Beyond Vassar

AAVC Award for Distinguished Achievement

By Amy Boggs ’07

When Katharine Lee Reid ’63, this year’s recipient of the fifth annual AAVC Award for Distinguished Achievement, entered Vassar as a freshman, her father Sherman E. Lee had been director of the Cleveland Museum of Art for just over a year. Forty-one years later, Reid became the first woman to hold the same position.

While Reid acknowledged the importance of her father’s 25-year directorship, she was ready to approach the museum with her own thoughts and ideas. Since she first started museum work, Reid has followed a method entirely different from her father’s purely scholastic approach. As Vassar President Frances Fergusson remarked, Reid not only has a keen eye for art but one for the community as well. “Those communities are diverse, representing the people of each city, as well as scholars and art enthusiasts throughout the world. To meet the needs of each constituency is a delicate task.”

Reid has always been up to this task. “It’s not just about a collection, it’s about the relationship between a collection and the community,” she said. “I think that the museum experience is what is going to keep original works of art alive in everyone’s life.” The Cleveland directorship is the last chapter in Reid’s accomplished career: in February she announced her retirement. Reid will not abandon her post early, however, staying on in an advisory capacity until her successor is found and demonstrates the same commitment she has shown throughout her career.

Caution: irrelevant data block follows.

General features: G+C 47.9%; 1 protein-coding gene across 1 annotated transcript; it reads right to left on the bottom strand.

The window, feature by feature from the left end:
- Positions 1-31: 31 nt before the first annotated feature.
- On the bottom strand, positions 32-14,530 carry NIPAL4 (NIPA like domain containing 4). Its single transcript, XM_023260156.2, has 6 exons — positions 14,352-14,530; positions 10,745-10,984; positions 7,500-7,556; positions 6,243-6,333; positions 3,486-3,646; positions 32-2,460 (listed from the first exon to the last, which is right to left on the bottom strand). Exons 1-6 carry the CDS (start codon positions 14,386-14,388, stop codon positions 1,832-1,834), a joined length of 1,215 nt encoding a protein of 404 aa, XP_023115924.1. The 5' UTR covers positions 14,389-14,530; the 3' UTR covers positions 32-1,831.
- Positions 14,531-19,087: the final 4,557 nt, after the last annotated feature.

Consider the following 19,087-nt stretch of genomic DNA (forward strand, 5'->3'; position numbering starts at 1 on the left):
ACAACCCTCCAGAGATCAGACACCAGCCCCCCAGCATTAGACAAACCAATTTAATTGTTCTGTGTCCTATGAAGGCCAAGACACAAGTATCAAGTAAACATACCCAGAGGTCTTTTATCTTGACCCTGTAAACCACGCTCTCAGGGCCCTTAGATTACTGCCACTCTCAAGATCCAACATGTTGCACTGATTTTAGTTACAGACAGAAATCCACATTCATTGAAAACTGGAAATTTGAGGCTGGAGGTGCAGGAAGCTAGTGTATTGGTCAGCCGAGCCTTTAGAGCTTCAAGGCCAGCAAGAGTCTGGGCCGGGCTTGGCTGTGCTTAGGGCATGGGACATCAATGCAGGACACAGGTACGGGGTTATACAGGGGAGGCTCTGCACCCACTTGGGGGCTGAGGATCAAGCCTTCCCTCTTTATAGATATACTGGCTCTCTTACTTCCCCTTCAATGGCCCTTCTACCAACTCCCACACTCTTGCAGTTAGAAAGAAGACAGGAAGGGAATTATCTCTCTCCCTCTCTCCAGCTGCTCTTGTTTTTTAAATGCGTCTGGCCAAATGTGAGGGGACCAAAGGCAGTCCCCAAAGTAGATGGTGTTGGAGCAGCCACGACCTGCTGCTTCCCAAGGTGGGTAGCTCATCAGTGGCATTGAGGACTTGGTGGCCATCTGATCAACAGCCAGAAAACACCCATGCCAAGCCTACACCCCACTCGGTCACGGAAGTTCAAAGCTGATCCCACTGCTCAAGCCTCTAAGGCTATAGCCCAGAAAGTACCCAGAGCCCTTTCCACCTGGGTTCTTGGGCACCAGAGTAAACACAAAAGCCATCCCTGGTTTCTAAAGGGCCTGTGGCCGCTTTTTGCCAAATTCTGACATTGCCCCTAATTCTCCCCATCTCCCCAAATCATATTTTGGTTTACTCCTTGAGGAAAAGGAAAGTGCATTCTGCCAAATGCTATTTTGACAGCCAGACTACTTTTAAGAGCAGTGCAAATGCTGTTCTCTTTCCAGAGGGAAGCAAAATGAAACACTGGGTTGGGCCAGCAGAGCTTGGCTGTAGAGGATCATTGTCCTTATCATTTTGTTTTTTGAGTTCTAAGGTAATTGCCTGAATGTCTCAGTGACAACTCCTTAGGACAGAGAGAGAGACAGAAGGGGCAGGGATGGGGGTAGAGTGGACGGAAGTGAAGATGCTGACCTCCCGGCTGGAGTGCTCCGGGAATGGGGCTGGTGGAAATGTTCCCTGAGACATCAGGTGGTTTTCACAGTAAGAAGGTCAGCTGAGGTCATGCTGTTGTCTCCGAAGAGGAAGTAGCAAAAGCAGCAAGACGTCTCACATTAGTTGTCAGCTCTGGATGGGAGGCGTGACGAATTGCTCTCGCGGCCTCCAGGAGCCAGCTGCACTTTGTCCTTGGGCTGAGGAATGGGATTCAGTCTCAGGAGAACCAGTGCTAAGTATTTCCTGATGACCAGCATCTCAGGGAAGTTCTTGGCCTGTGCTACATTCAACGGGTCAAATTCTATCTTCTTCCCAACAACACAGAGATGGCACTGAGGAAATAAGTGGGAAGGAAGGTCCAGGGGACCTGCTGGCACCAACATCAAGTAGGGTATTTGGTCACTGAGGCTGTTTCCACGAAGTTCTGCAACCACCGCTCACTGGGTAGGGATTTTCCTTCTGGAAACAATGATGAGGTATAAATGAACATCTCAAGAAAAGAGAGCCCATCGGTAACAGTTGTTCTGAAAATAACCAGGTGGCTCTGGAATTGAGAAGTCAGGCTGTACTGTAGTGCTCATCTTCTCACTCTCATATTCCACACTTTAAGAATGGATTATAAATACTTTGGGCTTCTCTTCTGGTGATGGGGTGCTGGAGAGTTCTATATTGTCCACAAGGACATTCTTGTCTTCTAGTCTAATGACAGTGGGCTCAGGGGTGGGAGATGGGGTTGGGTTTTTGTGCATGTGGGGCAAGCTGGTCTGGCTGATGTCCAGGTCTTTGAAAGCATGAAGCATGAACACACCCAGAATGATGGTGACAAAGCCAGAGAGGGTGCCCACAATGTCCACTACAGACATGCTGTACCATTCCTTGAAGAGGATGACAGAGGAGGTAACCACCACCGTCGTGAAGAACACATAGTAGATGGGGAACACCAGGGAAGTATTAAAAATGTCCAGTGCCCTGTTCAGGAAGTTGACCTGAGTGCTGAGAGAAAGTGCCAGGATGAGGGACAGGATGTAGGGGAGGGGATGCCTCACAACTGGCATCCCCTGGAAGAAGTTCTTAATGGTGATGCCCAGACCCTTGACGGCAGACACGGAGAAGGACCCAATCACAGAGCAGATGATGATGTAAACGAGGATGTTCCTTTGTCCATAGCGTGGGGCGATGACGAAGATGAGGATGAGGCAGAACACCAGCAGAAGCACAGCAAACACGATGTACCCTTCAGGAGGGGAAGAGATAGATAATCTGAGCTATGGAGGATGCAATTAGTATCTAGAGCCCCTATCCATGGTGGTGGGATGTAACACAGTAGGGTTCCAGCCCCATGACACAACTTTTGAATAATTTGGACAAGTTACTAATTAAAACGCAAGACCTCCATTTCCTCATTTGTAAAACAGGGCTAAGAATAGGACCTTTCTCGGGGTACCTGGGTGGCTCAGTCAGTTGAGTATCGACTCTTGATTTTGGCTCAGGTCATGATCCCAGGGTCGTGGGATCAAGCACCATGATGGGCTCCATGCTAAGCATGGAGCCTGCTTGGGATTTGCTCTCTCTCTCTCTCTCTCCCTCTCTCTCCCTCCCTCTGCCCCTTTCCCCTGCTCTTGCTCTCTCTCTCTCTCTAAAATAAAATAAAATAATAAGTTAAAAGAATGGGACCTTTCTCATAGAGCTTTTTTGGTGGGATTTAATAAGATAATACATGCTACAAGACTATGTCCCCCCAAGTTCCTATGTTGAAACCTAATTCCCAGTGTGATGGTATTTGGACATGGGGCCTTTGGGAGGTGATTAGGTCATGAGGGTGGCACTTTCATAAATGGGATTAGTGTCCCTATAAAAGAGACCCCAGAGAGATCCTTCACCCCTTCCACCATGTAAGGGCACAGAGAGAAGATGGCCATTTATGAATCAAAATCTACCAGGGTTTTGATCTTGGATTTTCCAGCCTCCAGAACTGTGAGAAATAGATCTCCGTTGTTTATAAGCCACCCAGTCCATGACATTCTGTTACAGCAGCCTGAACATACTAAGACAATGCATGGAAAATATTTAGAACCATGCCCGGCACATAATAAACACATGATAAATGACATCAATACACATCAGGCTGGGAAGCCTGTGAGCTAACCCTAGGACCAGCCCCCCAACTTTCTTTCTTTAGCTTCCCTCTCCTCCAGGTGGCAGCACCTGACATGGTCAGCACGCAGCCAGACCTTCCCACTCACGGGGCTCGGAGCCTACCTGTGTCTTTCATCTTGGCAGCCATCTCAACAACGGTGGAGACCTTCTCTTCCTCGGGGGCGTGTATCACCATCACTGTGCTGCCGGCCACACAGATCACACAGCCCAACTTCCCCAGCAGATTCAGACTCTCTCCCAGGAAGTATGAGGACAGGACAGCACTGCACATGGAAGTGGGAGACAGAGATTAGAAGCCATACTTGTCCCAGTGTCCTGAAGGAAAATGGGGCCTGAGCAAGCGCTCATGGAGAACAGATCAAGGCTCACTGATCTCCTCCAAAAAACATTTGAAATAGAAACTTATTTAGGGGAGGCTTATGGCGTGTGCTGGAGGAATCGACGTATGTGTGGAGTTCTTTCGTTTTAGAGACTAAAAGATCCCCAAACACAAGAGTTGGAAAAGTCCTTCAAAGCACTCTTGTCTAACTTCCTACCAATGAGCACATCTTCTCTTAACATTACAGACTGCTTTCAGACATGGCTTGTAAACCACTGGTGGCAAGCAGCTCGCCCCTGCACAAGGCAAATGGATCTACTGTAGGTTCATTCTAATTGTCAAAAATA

After graduating magna cum laude from Vassar, Reid received a Fulbright Scholarship to study art history at the Sorbonne and Institut d’Art et Archaeologie in Paris. Two years later, she received a master’s degree in art history from Harvard University and became a Ford Foundation curatorial intern at the Toledo Museum of Art. Reid’s career soared from there, leading her from Toledo to North Carolina to Chicago and then to directorship of the Virginia Museum of Fine Arts. “I think that at each place I have worked there has been some kind of challenge with a different flavor,” said Reid, but Virginia holds a special place in her heart.

In her nine years there, Reid broadened the museum’s appeal and reached beyond the museum walls with programs like Museums on the Boulevard, coordinating programs among the several large cultural institutions on the boulevard in Richmond’s Fan District. “It was Reid’s innovation and community involvement that impressed the AAVC Awards Committee,” said Committee Chair Meg Veneck Johnson ’84. Before leaving Virginia, Reid initiated a $110-million plan for expansion and renovation at the museum. When she went to Cleveland, a similar renovation plan waited for her there.

Through it all, Vassar has never been far from Reid’s mind. “Vassar was an environment that encouraged you to learn,” she said. “The sky was the limit.” Reid has kept close ties to Vassar, most currently as the chair of the Visiting Committee for the Frances Lehman Loeb Art Center. “Much of what we have achieved has been the result of her wisdom and prodding,” President Fergusson said. “I consider her a real Vassar jewel.”

Reid considers receiving the Award for Distinguished Achievement as an extraordinary honor, and she looks forward to visiting Vassar on February 9 to give an all-campus talk. “I am just absolutely undone by this honor that Vassar has given me,” she said. “I can honestly say that there is no greater recognition than that bestowed by one’s alma mater.”